East Enders

It’s been 8 months since I was last in Roatan. On this, my third trip, I feel like I’m seeing more than ever. Yesterday, we took advantage of having a jeep and took off for the East End of the island.

First, we stopped at some friends S met. They’re building what looks like it will be a lovely resort from scratch. They incorporated a tree into the design of one of the buildings; they hoped it would live, but when it died, they hired a local carver to do something interesting. Both African and Mayan influences can be seen in a lot of the art here.

After watching the carver at work, our friend tried his hand and came up with this lovely mermaid.

We took off to go to Camp Bay and La Sirena, a restaurant we’d braved on our last trip. On the way, we stopped at Marble Hill Farm, a local jam maker, but no one was there. However, their deck sure was pretty.

Last time, getting to La Sirena had been like driving on the moon. The road was in considerably better shape this time, and we were tickled when we finally arrived.

Here’s our maitre d’. She was sort of not that interested in us.

Lionfish, a reef predator, was on the menu in this awesome seviche, as well as some Scotch bonnets. Whee!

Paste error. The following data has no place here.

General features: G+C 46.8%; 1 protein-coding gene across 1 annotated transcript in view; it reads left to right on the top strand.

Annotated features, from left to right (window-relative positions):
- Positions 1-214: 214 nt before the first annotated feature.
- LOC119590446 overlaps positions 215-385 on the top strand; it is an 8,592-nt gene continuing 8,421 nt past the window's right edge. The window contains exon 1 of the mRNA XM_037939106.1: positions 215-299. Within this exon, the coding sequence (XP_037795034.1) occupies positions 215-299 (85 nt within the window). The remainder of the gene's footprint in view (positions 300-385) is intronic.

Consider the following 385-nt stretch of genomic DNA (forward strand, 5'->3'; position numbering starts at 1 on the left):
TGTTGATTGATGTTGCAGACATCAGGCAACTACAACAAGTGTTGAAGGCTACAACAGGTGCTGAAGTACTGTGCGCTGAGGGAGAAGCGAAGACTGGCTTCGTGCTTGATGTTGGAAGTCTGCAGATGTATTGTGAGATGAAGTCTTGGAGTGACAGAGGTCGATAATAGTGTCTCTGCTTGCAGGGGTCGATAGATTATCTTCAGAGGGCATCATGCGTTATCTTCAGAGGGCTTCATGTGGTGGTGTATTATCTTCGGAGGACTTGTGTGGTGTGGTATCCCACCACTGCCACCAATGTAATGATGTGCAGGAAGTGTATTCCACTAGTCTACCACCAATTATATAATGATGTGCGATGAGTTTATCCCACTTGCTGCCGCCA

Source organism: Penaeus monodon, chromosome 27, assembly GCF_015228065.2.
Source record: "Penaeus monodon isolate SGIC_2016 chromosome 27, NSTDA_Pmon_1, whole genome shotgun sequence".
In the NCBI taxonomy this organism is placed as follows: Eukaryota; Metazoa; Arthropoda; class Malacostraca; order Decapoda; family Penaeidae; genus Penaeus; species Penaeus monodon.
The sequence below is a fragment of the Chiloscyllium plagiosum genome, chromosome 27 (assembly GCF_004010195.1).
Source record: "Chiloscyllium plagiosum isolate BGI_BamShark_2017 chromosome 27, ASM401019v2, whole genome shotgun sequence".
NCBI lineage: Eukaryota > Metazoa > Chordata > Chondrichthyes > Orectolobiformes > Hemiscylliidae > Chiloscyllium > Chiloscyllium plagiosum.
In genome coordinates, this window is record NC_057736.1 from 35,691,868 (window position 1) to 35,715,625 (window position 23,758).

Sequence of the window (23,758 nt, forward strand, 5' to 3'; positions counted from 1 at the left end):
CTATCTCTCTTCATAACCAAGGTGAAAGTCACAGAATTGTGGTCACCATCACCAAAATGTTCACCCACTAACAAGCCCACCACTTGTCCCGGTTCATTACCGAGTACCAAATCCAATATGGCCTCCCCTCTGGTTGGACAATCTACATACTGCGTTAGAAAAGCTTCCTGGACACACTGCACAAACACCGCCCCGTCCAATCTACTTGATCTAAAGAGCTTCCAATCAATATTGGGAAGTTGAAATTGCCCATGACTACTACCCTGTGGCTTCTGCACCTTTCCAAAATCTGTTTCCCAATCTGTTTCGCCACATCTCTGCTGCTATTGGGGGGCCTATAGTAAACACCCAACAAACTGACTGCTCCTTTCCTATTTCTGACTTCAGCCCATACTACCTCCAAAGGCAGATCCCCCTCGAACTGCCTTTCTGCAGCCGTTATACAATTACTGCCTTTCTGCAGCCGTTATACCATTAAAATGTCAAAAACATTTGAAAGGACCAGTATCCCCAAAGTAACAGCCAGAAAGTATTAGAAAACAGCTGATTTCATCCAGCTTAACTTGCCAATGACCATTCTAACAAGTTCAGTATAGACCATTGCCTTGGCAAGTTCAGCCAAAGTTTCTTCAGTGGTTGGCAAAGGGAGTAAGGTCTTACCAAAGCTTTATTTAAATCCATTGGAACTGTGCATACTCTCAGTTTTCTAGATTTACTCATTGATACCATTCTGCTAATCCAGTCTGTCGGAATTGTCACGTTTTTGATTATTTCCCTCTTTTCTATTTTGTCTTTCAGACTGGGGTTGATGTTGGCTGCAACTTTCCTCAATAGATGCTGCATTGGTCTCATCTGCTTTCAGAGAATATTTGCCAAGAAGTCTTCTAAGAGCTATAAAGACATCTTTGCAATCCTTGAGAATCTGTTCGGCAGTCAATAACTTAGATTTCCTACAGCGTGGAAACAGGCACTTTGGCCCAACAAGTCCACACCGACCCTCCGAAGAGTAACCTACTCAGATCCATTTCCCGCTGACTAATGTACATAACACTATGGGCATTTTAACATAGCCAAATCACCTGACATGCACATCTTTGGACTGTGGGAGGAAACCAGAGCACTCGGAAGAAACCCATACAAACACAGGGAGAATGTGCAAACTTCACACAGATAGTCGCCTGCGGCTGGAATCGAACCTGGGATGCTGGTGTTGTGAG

On the way back, we saw this beautiful home, way back from the road and about as off the grid as it gets.

Then we saw this sign. I wish it were in better focus, but I love the ambiguity. Do they have both a goat and gas? Is it gas made from goats? Or goat fuel? And how awesome is it that it says to “call Tim” and there’s no number. Do you just stand by the sign and call out, “Tim!” in a powerful voice? So many questions. That is the story of this sign.

Then we hopped over to Punta Gorda, one of the first settlements on the island. The first folks to live on Roatan besides pirates—they loved it because the mangroves and mountains made it a great place to hide—were former African slaves from the mainland who were sent here so people wouldn’t have to deal with them. Their descendants are still here, and Punta Gorda is really cool.

Our friend with the carvings had tipped us off to Frenchie’s 44, a terrific restaurant with boat service to a private island, Little French Key.

Now this is where things got pretty exciting. We had to swim around a small island next to the Key in order to be able to snorkel; the direct route was too shallow. About halfway through our swim, we thought, well, maybe we can cut across this other island. Some dogs did not agree. They made rather a fuss and chased us back in the water. S was lucky not to get bitten, but we didn’t. It was a little scary at the time but kind of cool in hindsight because we escaped from pissed off dogs!

Anyway, we swam all the way around the island and the snorkeling was OK, but not nearly as good as what we have close to the house. We decided to brave the coral on the way back and now both have a few dings to show for it. And after that, having six inches of clearance over coral feels like a piece of cake.

Frenchie’s fixed us a great dinner in their deluxe palapa. It’s run by Kaveh, originally from Iran, and it’s beautifully done with art and antiques from all over. “The whole world is here,” he told us.

Home again in time for the lovely twilight sky.

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